Tom Hardy, Marion Cotillard, Anne Hathaway
Joseph Gordon-Levitt, Morgan Freeman, Matthew Modine

"The Legends Ends"

Cinema 3, Shang Cineplex

It was a stormy day but by hook or by crook, it was imperative I watch Bruce Wayne before he bids adieu to his fabled alter ego, Batman. Mostly because it had been running for 3 straight weeks and it felt like I was the only person left out on a grand secret that everyone was raving about. So we were only 7, myself included nicely nestled within that cold, dark cinema theater. In the same manner that Bane and his cohorts were wreaking havoc over Gotham City, torrential monsoon rains were battering Metro Manila with much fury.

I did my homework by reading articles on the previous film, The Dark Knight which was shown 4 years ago. This much hyped final film had so much going against it, for instance how could you surpass having the Joker (the late Heath Ledger) as its antagonist?

Answer: You don't. You simply dust the cobwebs off and move on full throttle to the next project with guns a blazing, no pun intended!

Gotham City is now enjoying a peaceful period where crime is almost non existent. Its main characters have either died, voluntarily gone into retirement, are now maintaining low profiles and/or turned into a recluse. In short, boring times have fallen upon Gotham City.

So the scriptwriters along with director Christopher Nolan at the helm decides to shake the audience out of his stupor by introducing us to a wide bunch of characters, some of whom we can't figure out just yet as the film unfolds whether they are good or bad. Anne Hathaway as the burglar Catwoman is without a doubt the most enigmatic presence in the movie. While the rookie cop turned detective Blake (Joseph Gordon-Levitt) is quietly interesting. Bane (Tom Hardy) with his distracting mask that caches both his physical as well as emotional pain was also mildly interesting as a villain. Then he is abruptly reduced to something so insignificant and small. The menacing villain was indeed a towering figure throughout the movie until he is exposed as merely a secondary pawn towards the end of the trilogy. Sad!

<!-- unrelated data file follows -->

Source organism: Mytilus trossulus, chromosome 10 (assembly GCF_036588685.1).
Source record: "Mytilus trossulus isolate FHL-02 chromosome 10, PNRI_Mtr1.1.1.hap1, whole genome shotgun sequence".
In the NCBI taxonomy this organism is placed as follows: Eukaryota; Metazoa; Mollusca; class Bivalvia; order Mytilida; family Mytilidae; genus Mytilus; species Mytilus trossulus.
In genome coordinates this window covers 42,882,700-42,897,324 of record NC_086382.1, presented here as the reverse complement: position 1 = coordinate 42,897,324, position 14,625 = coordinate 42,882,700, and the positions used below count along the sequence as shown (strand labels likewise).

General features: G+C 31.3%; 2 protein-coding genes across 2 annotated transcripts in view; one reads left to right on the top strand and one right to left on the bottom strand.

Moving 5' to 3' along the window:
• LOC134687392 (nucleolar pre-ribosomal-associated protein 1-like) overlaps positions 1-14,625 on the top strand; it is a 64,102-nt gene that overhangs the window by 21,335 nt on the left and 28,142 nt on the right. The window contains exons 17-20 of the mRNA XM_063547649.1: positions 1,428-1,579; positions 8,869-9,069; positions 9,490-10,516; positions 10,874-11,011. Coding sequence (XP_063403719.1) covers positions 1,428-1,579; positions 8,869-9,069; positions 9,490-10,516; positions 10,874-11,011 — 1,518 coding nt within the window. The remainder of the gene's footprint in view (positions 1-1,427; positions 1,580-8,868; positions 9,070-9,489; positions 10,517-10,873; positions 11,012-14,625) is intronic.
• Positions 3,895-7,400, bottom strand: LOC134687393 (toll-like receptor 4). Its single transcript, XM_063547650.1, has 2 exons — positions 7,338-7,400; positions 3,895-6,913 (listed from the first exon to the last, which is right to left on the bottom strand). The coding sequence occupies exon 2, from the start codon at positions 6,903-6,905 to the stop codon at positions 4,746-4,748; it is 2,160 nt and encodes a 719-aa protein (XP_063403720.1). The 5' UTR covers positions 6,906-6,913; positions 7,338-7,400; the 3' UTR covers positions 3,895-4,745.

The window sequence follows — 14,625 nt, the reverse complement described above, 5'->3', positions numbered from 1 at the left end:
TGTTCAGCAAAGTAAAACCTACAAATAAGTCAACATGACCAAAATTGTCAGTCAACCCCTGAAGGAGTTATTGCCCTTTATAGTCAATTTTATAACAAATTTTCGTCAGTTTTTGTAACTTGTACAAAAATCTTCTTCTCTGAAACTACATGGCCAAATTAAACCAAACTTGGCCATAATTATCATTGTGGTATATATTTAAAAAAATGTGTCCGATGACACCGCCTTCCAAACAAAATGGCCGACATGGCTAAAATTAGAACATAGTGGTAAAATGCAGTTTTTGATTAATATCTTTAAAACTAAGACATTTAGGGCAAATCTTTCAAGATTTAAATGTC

In putting up with the current times, Nolan presents us a society where the people take over the reigns of their battled city. With nearly the entire police force trapped in tunnels, ordinary citizens are encouraged to seize their freedom from law. Fed up with the powerful and wealthy, they invade their homes and toss them into the streets. Chaos rules as the people hold mock trials where they judge and sentence the wealthy to exile and death. They rule that every citizen must make a stand because every citizen matters. It openly mocks the idea of a people's revolution, portraying ordinary people as incapable of governing themselves.

The main theme of the film is 'fear'. Batman, aka Bruce Wayne, has lost his soul and his very reason for living. He took on the sins of Harvey Dent and has paid for it with his body and his very essence. Even Alfred (Michael Caine) his loyal butler is not above being involved in substituting truth for lies. Each of these character lives in fear of their lies and the consequences of them coming to light. Each one know that these lies have the power to destroy all that they have worked for. But as each lie is exposed, it only intensifies their drive to be reborn and rise above them.

In this context, I believe "The Dark Knight Rises" was able to redeem itself. It shows us the slow but steady climb out of the rubble by Batman even though he faces formidable obstacles in his path. This movie does everything it can to show that our faith can only be rewarded if it is in the right thing, if is is based on truth. Sometimes the truth isn’t good enough, sometimes people deserve more. Sometimes people deserve to have their faith rewarded.